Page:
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More beach patrols to protect Hooded Plovers

Thursday 30 July 2020
More beach patrols to protect Hooded Plovers

Additional beach patrols will monitor our coastline over the summer months, and help to protect threatened beach-nesting birds, after a successful trial last summer.

At this week's council meeting, City of Holdfast Bay's Elected Members agreed to continue with additional patrols by Community Safety Officers over the summer months, with a particular focus on the Hooded Plover breeding site at Seacliff, around the jetties and Glenelg's breakwater.

Last summer, we saw the successful fledgling of two Hooded Plover chicks, thanks to increased patrols and an improvement in responsible dog ownership.

Hooded Plovers are Australia’s most endangered shorebird, but they've bred successfully on Seacliff beach for the past three summers.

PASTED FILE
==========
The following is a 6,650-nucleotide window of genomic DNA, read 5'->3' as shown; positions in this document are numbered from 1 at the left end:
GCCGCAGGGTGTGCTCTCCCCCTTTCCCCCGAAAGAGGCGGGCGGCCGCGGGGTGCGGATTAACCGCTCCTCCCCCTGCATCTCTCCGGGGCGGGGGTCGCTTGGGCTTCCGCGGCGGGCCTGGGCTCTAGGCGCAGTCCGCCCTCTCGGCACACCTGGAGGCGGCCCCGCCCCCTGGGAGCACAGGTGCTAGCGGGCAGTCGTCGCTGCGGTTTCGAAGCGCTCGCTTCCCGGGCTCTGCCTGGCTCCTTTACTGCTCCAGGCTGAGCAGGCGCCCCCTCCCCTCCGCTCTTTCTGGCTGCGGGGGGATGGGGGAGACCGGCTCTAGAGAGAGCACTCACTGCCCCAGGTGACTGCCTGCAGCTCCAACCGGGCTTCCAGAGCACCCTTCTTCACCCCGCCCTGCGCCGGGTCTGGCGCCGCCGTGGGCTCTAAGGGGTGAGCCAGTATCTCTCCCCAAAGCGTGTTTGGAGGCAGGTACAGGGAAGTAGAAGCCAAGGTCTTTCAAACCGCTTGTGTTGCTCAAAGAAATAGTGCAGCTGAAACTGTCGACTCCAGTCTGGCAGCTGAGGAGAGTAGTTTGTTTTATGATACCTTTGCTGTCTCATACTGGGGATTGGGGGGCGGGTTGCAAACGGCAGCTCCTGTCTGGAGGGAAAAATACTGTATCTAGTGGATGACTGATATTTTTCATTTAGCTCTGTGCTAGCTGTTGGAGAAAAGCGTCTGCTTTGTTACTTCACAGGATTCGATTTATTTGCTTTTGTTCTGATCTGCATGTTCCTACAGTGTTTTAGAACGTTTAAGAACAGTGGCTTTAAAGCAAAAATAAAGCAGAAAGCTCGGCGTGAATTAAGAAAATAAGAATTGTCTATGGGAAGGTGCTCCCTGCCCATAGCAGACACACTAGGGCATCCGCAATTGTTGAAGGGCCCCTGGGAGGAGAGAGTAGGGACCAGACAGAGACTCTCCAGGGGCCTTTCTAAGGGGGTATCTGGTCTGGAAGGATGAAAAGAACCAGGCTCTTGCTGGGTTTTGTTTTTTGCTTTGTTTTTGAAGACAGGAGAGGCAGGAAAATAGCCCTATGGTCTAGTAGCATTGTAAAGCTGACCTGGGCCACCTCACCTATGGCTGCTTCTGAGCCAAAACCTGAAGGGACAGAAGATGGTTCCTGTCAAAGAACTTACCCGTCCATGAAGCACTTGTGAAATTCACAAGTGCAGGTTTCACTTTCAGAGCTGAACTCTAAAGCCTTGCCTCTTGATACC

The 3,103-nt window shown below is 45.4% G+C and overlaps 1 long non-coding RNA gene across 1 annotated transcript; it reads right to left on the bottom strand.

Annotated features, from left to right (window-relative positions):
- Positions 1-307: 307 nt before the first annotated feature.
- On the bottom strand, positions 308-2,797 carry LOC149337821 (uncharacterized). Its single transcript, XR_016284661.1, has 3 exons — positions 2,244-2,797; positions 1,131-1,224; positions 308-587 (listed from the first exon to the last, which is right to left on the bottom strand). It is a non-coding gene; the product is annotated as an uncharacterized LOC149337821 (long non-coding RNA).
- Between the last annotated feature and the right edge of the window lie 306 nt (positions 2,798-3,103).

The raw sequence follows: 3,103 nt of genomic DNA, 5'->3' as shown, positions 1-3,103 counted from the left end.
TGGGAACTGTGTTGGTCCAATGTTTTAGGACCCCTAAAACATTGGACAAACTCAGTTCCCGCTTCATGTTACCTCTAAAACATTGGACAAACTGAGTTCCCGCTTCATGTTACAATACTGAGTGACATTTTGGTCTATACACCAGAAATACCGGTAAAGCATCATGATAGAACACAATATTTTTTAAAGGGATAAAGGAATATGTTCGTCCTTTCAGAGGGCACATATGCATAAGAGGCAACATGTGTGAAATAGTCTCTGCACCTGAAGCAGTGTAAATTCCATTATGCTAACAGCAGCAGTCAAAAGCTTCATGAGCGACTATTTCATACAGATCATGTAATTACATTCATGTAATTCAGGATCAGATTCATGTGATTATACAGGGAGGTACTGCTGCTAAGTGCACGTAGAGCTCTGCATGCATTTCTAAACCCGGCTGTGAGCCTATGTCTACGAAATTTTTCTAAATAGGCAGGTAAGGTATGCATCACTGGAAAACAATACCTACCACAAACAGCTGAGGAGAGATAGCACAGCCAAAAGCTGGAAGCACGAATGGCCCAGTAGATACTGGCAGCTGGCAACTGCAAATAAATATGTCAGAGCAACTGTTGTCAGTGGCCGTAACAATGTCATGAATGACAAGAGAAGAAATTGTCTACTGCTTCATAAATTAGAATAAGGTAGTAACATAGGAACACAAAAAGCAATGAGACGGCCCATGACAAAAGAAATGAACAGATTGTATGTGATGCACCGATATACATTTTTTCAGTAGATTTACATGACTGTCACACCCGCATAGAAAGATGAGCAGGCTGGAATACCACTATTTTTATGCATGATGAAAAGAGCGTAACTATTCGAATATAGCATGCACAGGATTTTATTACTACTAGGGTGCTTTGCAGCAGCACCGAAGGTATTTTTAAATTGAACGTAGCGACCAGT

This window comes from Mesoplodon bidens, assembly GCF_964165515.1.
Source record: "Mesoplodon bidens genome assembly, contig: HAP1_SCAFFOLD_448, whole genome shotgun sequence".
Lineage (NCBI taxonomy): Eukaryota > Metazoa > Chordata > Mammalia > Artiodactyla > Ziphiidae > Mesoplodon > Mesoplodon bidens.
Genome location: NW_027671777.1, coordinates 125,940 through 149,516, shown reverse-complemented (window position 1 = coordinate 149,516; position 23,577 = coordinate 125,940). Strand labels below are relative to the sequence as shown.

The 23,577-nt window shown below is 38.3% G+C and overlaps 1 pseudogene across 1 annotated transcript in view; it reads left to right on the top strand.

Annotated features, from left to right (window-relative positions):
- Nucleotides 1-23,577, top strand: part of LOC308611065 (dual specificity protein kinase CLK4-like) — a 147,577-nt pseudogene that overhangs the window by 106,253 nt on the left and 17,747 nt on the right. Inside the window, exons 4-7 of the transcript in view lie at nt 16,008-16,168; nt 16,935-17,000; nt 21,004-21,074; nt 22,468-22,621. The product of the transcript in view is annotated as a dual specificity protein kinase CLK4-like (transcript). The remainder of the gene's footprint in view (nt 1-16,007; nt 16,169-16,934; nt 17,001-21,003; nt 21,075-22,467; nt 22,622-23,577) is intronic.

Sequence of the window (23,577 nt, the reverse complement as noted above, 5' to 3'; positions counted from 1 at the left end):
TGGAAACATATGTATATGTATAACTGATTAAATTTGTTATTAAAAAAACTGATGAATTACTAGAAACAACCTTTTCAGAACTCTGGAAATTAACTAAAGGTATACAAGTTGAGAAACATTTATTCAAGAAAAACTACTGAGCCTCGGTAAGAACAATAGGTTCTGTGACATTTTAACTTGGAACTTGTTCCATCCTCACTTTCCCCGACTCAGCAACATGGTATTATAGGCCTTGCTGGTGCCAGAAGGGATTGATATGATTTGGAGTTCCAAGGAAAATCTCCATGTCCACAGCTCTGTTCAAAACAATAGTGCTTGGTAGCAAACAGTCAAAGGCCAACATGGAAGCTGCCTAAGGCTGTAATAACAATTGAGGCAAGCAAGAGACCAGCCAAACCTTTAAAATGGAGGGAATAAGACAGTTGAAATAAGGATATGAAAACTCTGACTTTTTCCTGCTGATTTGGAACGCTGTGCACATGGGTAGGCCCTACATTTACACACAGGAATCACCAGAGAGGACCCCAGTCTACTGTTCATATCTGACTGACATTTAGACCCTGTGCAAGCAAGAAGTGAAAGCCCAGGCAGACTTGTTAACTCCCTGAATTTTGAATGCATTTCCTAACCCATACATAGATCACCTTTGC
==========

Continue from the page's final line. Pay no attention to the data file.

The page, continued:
The birds’ annual breeding season can begin as early as August, and once a nest has been spotted in the Seacliff sand dunes, fencing will be erected around the breeding site.

Beach goers are asked to take note of the signage, which stipulates that dogs must be on a lead within 100 metres of the site.

The additional beach patrols will start again in September this year and will continue over the summer months. The Community Safety Officers conducting the patrols will also be monitoring for jetty jumping and community safety at the Glenelg breakwater.

The Hooded Plover program is coordinated through BirdLife Australia and Green Adelaide, with support from City of Holdfast Bay and volunteers.